Also the Yugoslavian air force ordered the Gnat, though this was limited to two machines only. Folland had more success in India where it was later licence-manufactured. A more developed version with more internal fuel went into production in India as the Ajeet. The Gnat gained some success during the India-Pakistan war where it showed to be more than a match for Pakistan air force F-86 Sabres. In fact, the Ajeet got a reputation as a ‘Sabre-slayer’!

This Finnish Gnat carried the name 'Kreivi von Rosen'. The photo is signed by the pilots who flew it! Photo: Klaus Niska via Göran Bruun

Although the Gnat was not used by the RAF as a fighter, an improved two-seat version went into production as an advanced trainer. In total more than a hundred machines were supplied. The RAF Gnat trainer soon became famous when the R.A.F. aerobatic display team ‘Yellow Jackets’ used it for their shows. Later, the name of this team was changed into the more known ‘Red Arrows’. The Gnats were re-painted in a new bright-red colour scheme, that is still in use today on the BAe Hawks!

On Internet, there is a lot of information on the Gnat and that is why this story is kept short! More can be found on this selection of websites:


However, there are much more sites giving Gnat details and photos. Google gives in total 20,800 hits for this subject!

The Aeroclub 1/48 scale vacform model kit

The layout of all parts of the Aeroclub kit. It is all quite straight-forward!

The Gnat has been introduced as a model kit both by Airfix and Matchbox. Both companies had very nice 1/72 scale kits, but strictly for the two-seat trainer version. In particular the Airfix kit must be easily available on aviation markets nowadays, and it definitely is not a rare item.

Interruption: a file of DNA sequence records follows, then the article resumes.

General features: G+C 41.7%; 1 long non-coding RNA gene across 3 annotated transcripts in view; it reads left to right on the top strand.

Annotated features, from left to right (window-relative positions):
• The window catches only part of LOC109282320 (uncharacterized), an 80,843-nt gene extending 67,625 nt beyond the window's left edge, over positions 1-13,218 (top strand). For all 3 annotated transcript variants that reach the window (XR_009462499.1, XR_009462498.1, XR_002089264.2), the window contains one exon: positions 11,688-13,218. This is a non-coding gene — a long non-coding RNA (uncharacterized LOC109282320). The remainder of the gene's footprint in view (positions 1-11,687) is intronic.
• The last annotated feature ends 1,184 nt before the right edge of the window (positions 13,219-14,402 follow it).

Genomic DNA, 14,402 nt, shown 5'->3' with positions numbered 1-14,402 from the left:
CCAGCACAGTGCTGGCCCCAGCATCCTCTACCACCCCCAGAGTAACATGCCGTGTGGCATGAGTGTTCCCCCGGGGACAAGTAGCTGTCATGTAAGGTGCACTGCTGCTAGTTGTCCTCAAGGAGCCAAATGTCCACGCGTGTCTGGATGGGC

Colour scheme for the Indian Ajeet as given in the instructions for use. The kit needs some modification for this version!

The single-seat fighter is much less represented in model form. Aeroclub offers now a kit at 1/72 scale, but many years ago they ever released a very nice vacform kit at 1/48 scale. Even on this larger scale, the Gnat has only a length of 18.5 cm! This kit has sharp and accurate outlines and it must be quite straightforward to build. Aeroclub included full decals for the Finnish air force Gnat and serial numbers for the R.A.F. and Indian machines. As we may conclude from the photos published here, the 1/48 Gnat could be made into a very nice model with some care. Unfortunately it must be regarded as a rare item since production of this vacform kit was in low numbers only.

Top two images: Left: the well-aged box of Aeroclub’s 1/48 vacform model of the Gnat. The price of the kit, £ 5.25, is also from past times! Right: the decal set for the Aeroclub Gnat with decals for Finnish air force, the XK741 R.A.F version and for the Ajeet. Roundels for RAF and Indian version are not included! Bottom two images:  Left: the white-metal parts for ejector seat and undercarriage. Right: the single plate with all parts. Jet engine is included as well as a clear vacform single-piece canopy.

Interested in a high-resolution image of one of the Gnat photos as published above? Contact web-administrator!

Nico Braas

Photos- Nico Braas except different mentioned Digital Art- Srecko Bradic